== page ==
A source from the Conservative party has revealed that Theresa May will try to pass the Queen’s speech next Wednesday, even if her deal with the DUP has not by then been finalised.
The senior Conservative source said that the prime minister was ‘confident’ that the speech would be passed. It is not clear whether this is on the condition of the DUP deal, though he implied that a deal would be made, as the Tories and the DUP were committed to a four-point agenda involving “strengthening the union, combating terrorism, delivering Brexit and delivering prosperity”.
A final agreement with the DUP has been in contention since the election results last Thursday, which saw the Conservatives left without a majority in the House of Commons, left to turn to the DUP to make up a government.
The Conservatives seek an arrangement known as ‘Confidence and supply’ whereby a set of agreed conditions by the supporting party, in this case the DUP, must be passed before the supporting party lets the bigger party rule. This is different from a traditional ‘coalition’ government, whereby both parties have a say in governing.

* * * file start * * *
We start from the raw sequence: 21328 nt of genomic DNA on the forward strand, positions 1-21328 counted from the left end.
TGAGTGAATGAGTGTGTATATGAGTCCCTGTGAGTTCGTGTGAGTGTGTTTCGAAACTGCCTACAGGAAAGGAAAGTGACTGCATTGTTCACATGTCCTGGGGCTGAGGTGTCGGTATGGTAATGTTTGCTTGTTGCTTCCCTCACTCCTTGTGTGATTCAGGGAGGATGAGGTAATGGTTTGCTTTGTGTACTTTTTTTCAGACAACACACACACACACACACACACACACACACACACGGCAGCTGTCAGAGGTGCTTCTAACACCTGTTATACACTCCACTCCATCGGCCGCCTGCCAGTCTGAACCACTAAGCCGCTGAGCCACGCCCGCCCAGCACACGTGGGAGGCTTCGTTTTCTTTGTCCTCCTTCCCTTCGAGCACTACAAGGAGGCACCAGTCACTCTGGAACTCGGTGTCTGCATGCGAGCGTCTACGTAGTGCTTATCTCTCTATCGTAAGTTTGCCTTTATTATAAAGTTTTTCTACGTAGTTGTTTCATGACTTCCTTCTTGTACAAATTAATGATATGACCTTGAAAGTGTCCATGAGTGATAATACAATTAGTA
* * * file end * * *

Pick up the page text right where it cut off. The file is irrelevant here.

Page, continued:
The agreement has been met with mixed opinions, with Sinn Fein leader Gerry Adams saying it could put the Good Friday Agreement at risk if the Conservatives did indeed secure a deal with the DUP. Ex-Conservative prime minister John Major raised similar concerns.
The prime minister was set to attempt to make the final arrangements with DUP leader Arlene Foster on Wednesday, but talks were postponed in light of the tragic Grenfell Tower fire on Wednesday morning.
What is the Queen’s Speech?
The Queen’s speech, given yearly by Queen Elizabeth II, is written by the government, and sets out their intentions for the coming year, and indeed their time in power. This is includes a list of laws they hope to pass during their time in government. The speech is given at an event known as the State Opening of Parliament, which formally marks the beginning of a session of Parliament. This is different from the ‘Christmas message’, first given in 1932 by George V, which is a national address and not concerning government policy.
Because the Queen’s speech is traditionally written on goatskin vellum, there are expectations that the drying of the ink, which takes a few days on average, could also postpone the giving of the speech. Once the ‘speech’ is signed by the Queen, only then can Parliament formally begin a new session, with a new prime minister in place.
Read our coverage of this year’s general election fallout.